I needed to cover the hole at the top of the hive with something more substantial than a sheet and rug, especially with snow on the way.
I found a handy slice of wood from the same tree and drilled holes in it for screws. I didn't want to be hammering nails on the hive and freaking the bees out. This was right at dusk, at about 40 degrees, so there wasn't much risk of them coming out to investigate. Still, I put the lid on fast. You'll just have to imagine the hole under there.
Below you can see the knothole that is the main hive entrance. It's bigger than I realized.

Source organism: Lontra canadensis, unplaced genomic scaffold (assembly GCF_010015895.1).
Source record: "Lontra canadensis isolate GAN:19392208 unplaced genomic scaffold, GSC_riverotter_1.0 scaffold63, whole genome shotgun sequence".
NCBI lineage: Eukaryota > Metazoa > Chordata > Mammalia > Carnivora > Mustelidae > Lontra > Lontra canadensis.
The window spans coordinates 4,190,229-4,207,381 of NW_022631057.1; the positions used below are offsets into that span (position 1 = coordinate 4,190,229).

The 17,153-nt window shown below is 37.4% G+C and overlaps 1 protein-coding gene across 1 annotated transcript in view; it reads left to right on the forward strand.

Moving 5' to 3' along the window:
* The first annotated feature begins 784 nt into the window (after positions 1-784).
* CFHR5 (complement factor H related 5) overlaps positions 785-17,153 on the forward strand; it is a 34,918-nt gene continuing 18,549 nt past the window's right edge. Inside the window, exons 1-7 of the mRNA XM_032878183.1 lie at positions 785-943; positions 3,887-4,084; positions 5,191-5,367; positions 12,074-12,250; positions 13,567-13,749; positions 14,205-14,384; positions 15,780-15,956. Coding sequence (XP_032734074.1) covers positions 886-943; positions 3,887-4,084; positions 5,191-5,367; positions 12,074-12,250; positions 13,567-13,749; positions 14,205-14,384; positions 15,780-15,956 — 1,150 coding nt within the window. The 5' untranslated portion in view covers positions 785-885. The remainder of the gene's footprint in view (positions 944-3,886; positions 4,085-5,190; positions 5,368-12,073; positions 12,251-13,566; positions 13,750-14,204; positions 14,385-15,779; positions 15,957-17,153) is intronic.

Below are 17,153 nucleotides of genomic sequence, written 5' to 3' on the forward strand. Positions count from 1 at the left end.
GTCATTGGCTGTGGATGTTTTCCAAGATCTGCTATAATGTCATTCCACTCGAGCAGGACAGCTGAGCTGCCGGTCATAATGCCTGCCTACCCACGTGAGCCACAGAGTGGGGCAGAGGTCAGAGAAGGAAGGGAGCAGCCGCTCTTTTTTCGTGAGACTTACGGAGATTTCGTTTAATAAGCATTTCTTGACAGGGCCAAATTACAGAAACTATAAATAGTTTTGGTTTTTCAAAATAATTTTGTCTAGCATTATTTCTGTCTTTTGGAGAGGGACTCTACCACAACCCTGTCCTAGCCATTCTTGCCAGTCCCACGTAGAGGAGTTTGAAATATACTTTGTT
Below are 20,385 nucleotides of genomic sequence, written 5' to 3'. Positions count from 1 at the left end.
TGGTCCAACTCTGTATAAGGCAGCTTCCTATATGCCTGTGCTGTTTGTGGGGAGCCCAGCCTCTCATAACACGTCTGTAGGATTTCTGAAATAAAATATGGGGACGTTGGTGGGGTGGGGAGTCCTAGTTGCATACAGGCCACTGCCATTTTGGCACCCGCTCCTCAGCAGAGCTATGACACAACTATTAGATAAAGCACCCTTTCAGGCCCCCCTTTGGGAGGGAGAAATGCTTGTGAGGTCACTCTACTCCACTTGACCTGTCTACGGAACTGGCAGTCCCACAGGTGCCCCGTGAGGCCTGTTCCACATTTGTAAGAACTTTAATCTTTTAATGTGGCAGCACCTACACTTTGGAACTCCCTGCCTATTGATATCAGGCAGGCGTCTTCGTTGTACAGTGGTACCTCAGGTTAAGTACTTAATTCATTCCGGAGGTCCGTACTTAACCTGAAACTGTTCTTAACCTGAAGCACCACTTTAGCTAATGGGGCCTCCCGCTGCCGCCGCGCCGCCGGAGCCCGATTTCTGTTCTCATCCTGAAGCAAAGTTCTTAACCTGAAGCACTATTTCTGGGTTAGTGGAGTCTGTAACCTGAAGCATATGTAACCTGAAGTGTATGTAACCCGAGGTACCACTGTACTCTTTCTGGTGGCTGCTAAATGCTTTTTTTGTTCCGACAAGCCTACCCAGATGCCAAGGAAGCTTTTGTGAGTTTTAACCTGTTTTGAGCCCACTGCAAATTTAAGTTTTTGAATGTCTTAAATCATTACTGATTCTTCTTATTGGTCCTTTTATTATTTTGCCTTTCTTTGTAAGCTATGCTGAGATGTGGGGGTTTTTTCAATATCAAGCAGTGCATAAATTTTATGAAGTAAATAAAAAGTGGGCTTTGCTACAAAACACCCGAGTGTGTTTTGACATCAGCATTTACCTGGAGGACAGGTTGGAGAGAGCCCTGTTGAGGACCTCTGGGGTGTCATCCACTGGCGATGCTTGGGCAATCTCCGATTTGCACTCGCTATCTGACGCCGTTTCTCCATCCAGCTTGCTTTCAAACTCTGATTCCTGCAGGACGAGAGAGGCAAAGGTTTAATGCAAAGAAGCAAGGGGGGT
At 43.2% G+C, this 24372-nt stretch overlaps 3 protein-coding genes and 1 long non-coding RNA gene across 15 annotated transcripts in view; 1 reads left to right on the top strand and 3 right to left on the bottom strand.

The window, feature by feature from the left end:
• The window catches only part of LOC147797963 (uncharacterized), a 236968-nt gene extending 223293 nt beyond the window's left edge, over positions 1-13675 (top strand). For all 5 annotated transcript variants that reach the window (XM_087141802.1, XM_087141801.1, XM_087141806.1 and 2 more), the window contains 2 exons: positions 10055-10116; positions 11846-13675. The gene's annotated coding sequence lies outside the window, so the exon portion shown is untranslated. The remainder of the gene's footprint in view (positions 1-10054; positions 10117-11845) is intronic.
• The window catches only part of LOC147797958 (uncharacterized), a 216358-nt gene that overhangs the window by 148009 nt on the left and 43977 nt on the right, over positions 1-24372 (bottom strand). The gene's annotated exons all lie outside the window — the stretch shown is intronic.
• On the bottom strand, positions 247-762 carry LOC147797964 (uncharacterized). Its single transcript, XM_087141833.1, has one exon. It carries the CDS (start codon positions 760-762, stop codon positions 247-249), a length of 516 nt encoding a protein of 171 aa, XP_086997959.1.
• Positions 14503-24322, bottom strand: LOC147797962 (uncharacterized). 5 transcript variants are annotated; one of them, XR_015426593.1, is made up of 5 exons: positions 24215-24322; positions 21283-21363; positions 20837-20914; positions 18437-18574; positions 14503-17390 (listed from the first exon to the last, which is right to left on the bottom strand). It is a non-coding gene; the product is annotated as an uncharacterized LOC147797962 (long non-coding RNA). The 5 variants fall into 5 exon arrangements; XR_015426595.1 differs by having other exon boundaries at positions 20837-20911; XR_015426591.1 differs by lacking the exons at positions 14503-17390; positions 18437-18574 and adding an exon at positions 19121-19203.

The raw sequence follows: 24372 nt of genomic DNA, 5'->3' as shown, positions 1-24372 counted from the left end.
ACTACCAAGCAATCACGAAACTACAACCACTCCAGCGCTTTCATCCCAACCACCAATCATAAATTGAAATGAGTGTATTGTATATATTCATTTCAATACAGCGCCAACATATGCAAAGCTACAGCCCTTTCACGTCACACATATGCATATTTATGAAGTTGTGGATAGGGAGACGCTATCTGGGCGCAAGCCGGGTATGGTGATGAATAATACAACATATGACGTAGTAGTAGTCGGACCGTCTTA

So I found a piece of bark and quickly nailed it over. There's a space at the bottom where bees can still get in and out, but now they have less area to defend against robber bees, and maybe a little more protection from the weather. I covered the top with plastic and the sheet again.
Here's an interesting tidbit: Most animals don't like to mess with bees much, for obvious reasons, but skunks will go up to a man-made hive, knock on it, then feast on the bees as they come out to investigate. Beekeepers in skunky areas often string an electric fence below the hives to keep the gate-crashers away.
Sophie has no interest in making the bees' acquaintance.